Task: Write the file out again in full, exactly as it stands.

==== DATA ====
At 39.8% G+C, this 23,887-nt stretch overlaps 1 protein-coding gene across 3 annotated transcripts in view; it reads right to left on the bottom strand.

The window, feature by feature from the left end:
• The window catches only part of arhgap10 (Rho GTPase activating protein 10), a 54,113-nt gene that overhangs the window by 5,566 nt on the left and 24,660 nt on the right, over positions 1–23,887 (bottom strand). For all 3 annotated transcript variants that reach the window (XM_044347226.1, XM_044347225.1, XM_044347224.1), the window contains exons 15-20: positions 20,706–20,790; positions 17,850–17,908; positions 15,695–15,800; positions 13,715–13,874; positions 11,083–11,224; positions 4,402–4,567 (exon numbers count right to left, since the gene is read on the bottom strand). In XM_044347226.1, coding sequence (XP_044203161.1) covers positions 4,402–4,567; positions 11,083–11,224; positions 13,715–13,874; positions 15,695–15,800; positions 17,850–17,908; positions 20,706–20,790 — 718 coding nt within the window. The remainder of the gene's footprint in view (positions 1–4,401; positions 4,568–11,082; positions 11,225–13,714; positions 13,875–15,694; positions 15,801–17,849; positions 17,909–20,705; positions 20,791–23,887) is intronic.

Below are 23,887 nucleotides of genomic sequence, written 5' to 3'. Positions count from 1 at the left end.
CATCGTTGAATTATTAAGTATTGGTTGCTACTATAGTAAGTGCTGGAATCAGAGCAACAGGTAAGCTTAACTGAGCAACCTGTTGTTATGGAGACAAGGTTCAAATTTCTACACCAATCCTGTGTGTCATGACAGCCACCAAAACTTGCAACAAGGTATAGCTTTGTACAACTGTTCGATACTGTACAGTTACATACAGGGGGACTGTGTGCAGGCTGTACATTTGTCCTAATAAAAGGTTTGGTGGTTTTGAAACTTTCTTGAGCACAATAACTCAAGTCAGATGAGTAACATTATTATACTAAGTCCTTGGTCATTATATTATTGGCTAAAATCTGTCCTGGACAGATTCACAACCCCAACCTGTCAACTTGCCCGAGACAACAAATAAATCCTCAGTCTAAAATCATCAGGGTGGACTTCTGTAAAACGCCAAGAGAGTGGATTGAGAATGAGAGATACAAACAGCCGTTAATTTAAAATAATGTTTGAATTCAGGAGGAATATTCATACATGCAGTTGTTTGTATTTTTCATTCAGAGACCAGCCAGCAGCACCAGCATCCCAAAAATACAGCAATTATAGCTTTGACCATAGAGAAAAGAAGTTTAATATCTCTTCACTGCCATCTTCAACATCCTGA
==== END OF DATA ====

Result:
At 39.8% G+C, this 23,887-nt stretch overlaps 1 protein-coding gene across 3 annotated transcripts in view; it reads right to left on the bottom strand.

The window, feature by feature from the left end:
• The window catches only part of arhgap10 (Rho GTPase activating protein 10), a 54,113-nt gene that overhangs the window by 5,566 nt on the left and 24,660 nt on the right, over positions 1–23,887 (bottom strand). For all 3 annotated transcript variants that reach the window (XM_044347226.1, XM_044347225.1, XM_044347224.1), the window contains exons 15-20: positions 20,706–20,790; positions 17,850–17,908; positions 15,695–15,800; positions 13,715–13,874; positions 11,083–11,224; positions 4,402–4,567 (exon numbers count right to left, since the gene is read on the bottom strand). In XM_044347226.1, coding sequence (XP_044203161.1) covers positions 4,402–4,567; positions 11,083–11,224; positions 13,715–13,874; positions 15,695–15,800; positions 17,850–17,908; positions 20,706–20,790 — 718 coding nt within the window. The remainder of the gene's footprint in view (positions 1–4,401; positions 4,568–11,082; positions 11,225–13,714; positions 13,875–15,694; positions 15,801–17,849; positions 17,909–20,705; positions 20,791–23,887) is intronic.

Below are 23,887 nucleotides of genomic sequence, written 5' to 3'. Positions count from 1 at the left end.
CATCGTTGAATTATTAAGTATTGGTTGCTACTATAGTAAGTGCTGGAATCAGAGCAACAGGTAAGCTTAACTGAGCAACCTGTTGTTATGGAGACAAGGTTCAAATTTCTACACCAATCCTGTGTGTCATGACAGCCACCAAAACTTGCAACAAGGTATAGCTTTGTACAACTGTTCGATACTGTACAGTTACATACAGGGGGACTGTGTGCAGGCTGTACATTTGTCCTAATAAAAGGTTTGGTGGTTTTGAAACTTTCTTGAGCACAATAACTCAAGTCAGATGAGTAACATTATTATACTAAGTCCTTGGTCATTATATTATTGGCTAAAATCTGTCCTGGACAGATTCACAACCCCAACCTGTCAACTTGCCCGAGACAACAAATAAATCCTCAGTCTAAAATCATCAGGGTGGACTTCTGTAAAACGCCAAGAGAGTGGATTGAGAATGAGAGATACAAACAGCCGTTAATTTAAAATAATGTTTGAATTCAGGAGGAATATTCATACATGCAGTTGTTTGTATTTTTCATTCAGAGACCAGCCAGCAGCACCAGCATCCCAAAAATACAGCAATTATAGCTTTGACCATAGAGAAAAGAAGTTTAATATCTCTTCACTGCCATCTTCAACATCCTGA